The British Horseracing Authority (BHA) has recommended cutting the maximum number of runners in races at Cheltenham from 24 to 20 to decrease the amount of fallers at the Festival.
This was part of a review into the annual meeting – one of the biggest events on the sports betting calendar – designed to increase the sport’s welfare and subsequently secure its future.
It followed a rigorous process of data evaluation, consultation and review of video evidence, led by a dedicated review group and with input from external experts including the RSPCA and World Horse Welfare, Cheltenham Festival Review, BHA, Equine Welfare, Cheltenham, Horse Welfare.
The key focuses for the review fell across six broad categories: the courses; the obstacles; participant factors; starts, safety factors and race tempo; programming and race conditions; and veterinary histories and protective measures. To read the full report, click here.
Brant Dunshea, Chief Regulatory Officer for the BHA, said: “The publication of this report represents the outcome of a substantial and significant project.
“The scale of research and evaluation carried out has allowed us to form a greater understanding of the variable factors that contribute to risk at the Festival, and to put in place tangible recommendations which we expect, collectively, to make racing at the Cheltenham Festival safer.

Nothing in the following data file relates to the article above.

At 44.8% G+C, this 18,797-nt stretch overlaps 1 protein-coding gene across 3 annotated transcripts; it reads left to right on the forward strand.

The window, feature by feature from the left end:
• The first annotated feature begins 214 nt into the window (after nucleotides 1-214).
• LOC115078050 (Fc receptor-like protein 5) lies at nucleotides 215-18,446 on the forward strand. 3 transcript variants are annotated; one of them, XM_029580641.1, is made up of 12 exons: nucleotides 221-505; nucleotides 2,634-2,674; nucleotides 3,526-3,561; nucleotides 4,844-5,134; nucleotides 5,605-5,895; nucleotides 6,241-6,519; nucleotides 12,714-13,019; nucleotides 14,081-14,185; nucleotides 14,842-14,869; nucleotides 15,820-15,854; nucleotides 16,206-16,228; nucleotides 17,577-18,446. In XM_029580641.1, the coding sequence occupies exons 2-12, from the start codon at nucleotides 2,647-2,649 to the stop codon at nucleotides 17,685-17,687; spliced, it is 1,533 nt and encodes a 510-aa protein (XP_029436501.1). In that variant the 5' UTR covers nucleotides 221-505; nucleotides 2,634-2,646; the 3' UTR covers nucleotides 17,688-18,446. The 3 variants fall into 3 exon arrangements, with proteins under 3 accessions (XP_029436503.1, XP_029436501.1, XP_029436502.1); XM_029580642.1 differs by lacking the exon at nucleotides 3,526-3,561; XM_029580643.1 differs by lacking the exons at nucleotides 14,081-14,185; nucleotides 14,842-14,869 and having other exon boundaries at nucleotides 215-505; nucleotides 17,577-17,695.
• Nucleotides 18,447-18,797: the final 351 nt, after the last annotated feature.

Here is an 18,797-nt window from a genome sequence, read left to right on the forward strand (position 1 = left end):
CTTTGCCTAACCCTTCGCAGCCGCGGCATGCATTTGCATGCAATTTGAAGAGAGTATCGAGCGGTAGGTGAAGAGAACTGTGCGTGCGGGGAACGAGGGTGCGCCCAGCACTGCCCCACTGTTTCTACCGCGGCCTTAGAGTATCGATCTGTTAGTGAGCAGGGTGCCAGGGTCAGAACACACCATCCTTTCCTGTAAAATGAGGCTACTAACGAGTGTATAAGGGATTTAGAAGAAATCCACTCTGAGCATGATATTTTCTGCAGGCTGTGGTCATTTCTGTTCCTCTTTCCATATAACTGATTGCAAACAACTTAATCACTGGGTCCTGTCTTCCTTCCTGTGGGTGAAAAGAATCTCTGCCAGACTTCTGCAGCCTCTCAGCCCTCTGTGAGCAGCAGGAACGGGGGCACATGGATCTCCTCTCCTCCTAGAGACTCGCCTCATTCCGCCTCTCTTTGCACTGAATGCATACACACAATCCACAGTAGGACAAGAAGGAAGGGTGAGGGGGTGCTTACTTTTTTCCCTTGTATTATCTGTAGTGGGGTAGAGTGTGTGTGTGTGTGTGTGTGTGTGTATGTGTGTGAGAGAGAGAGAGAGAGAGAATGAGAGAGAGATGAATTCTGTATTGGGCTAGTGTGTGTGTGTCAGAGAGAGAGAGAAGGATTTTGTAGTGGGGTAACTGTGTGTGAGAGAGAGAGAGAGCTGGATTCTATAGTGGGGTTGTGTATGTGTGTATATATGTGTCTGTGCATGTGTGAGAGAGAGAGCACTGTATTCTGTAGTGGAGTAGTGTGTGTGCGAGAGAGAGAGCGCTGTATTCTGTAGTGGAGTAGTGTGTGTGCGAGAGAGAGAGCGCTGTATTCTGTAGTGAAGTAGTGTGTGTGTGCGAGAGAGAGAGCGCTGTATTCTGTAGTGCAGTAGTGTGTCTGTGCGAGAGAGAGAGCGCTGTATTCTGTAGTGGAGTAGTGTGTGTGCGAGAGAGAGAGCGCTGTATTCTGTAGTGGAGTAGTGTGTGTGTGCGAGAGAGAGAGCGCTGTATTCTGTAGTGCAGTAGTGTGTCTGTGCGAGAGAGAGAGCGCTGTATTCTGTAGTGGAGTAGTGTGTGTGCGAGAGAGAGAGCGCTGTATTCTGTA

“Our thanks go to all involved, especially Cheltenham Racecourse and The Jockey Club who have always fully supported the need for a review and have actively engaged in the process.
“The publishing of this report does not by any means represent the end of our commitment to enhancing welfare standards, at Cheltenham racecourse and across all British racecourses.
“The report itself has found that non-track factors are likely to be contributing to risk at Cheltenham, and the same may be true across all of Jump racing. For this reason this project has become a springboard for wider research to better identify risk factors in Jump racing, above and beyond the continuous programme of innovation and improvement which has made the sport significantly safer in the last 20 years.”
Nick Rust, Chief Executive of the BHA, added: “British Racing must work together to reduce the risk of injuries occurring at The Festival and indeed Jump Racing as a whole. The recommendations of this review are designed to achieve this.
“I commend this review for the rigour and thoroughness of its approach. I also support the fact that its recommendations are intended to further raise the bar when it comes to welfare not only at Cheltenham, but across all of Jump racing.
“British racing has consistently and continuously improved its record on welfare outcomes over the last decade. However, Parliament has recently sent a clear message to our sport that we must raise our ambitions for welfare further. At the BHA, we share this view, and I am today calling on everyone in the sport to help us achieve even higher goals for welfare.
“The Cheltenham review helps demonstrate our sport’s commitment towards higher goals, but it is far from the end of our ambitions on this front. A cross-industry welfare Board is currently being formed, with the intention of delivering a new strategy for the sport.
“I hope that everyone involved in British racing will join us in working to further enhance our good track record, and ensuring the sport remains relevant, understood, accepted and embraced by the British public.”